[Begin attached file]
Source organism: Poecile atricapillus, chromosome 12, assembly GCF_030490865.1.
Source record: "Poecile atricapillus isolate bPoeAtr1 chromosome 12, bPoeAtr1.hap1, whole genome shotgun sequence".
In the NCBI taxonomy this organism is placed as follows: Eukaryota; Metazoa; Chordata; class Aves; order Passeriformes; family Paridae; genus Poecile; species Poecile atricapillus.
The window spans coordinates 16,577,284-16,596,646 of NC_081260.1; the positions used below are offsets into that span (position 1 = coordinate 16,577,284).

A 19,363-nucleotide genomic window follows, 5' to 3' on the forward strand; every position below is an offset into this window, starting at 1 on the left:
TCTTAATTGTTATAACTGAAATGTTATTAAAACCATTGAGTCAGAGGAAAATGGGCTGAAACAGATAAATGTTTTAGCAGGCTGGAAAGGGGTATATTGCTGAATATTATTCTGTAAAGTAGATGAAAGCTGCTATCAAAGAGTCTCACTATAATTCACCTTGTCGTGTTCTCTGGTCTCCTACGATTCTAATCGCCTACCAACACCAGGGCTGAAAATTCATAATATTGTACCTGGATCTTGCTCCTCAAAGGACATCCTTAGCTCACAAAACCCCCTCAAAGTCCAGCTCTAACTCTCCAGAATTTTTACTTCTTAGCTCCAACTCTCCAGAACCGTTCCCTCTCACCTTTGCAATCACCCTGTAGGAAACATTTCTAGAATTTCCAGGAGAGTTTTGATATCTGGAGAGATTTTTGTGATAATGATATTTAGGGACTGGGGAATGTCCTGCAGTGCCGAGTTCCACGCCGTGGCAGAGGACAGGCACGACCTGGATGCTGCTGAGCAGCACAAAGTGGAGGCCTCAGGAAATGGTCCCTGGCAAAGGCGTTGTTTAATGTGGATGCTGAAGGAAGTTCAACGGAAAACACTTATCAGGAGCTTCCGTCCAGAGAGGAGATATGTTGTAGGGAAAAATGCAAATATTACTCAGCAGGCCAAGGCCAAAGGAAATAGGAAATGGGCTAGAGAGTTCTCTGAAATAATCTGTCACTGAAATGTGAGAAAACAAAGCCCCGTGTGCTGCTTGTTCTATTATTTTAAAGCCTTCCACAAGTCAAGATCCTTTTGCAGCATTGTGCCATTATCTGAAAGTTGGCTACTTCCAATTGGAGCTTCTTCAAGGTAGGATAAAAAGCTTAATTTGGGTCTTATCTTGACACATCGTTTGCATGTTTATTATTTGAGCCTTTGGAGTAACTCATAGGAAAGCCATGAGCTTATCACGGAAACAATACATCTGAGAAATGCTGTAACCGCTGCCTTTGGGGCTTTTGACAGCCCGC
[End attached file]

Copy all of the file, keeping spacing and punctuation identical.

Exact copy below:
Source organism: Poecile atricapillus, chromosome 12, assembly GCF_030490865.1.
Source record: "Poecile atricapillus isolate bPoeAtr1 chromosome 12, bPoeAtr1.hap1, whole genome shotgun sequence".
In the NCBI taxonomy this organism is placed as follows: Eukaryota; Metazoa; Chordata; class Aves; order Passeriformes; family Paridae; genus Poecile; species Poecile atricapillus.
The window spans coordinates 16,577,284-16,596,646 of NC_081260.1; the positions used below are offsets into that span (position 1 = coordinate 16,577,284).

A 19,363-nucleotide genomic window follows, 5' to 3' on the forward strand; every position below is an offset into this window, starting at 1 on the left:
TCTTAATTGTTATAACTGAAATGTTATTAAAACCATTGAGTCAGAGGAAAATGGGCTGAAACAGATAAATGTTTTAGCAGGCTGGAAAGGGGTATATTGCTGAATATTATTCTGTAAAGTAGATGAAAGCTGCTATCAAAGAGTCTCACTATAATTCACCTTGTCGTGTTCTCTGGTCTCCTACGATTCTAATCGCCTACCAACACCAGGGCTGAAAATTCATAATATTGTACCTGGATCTTGCTCCTCAAAGGACATCCTTAGCTCACAAAACCCCCTCAAAGTCCAGCTCTAACTCTCCAGAATTTTTACTTCTTAGCTCCAACTCTCCAGAACCGTTCCCTCTCACCTTTGCAATCACCCTGTAGGAAACATTTCTAGAATTTCCAGGAGAGTTTTGATATCTGGAGAGATTTTTGTGATAATGATATTTAGGGACTGGGGAATGTCCTGCAGTGCCGAGTTCCACGCCGTGGCAGAGGACAGGCACGACCTGGATGCTGCTGAGCAGCACAAAGTGGAGGCCTCAGGAAATGGTCCCTGGCAAAGGCGTTGTTTAATGTGGATGCTGAAGGAAGTTCAACGGAAAACACTTATCAGGAGCTTCCGTCCAGAGAGGAGATATGTTGTAGGGAAAAATGCAAATATTACTCAGCAGGCCAAGGCCAAAGGAAATAGGAAATGGGCTAGAGAGTTCTCTGAAATAATCTGTCACTGAAATGTGAGAAAACAAAGCCCCGTGTGCTGCTTGTTCTATTATTTTAAAGCCTTCCACAAGTCAAGATCCTTTTGCAGCATTGTGCCATTATCTGAAAGTTGGCTACTTCCAATTGGAGCTTCTTCAAGGTAGGATAAAAAGCTTAATTTGGGTCTTATCTTGACACATCGTTTGCATGTTTATTATTTGAGCCTTTGGAGTAACTCATAGGAAAGCCATGAGCTTATCACGGAAACAATACATCTGAGAAATGCTGTAACCGCTGCCTTTGGGGCTTTTGACAGCCCGC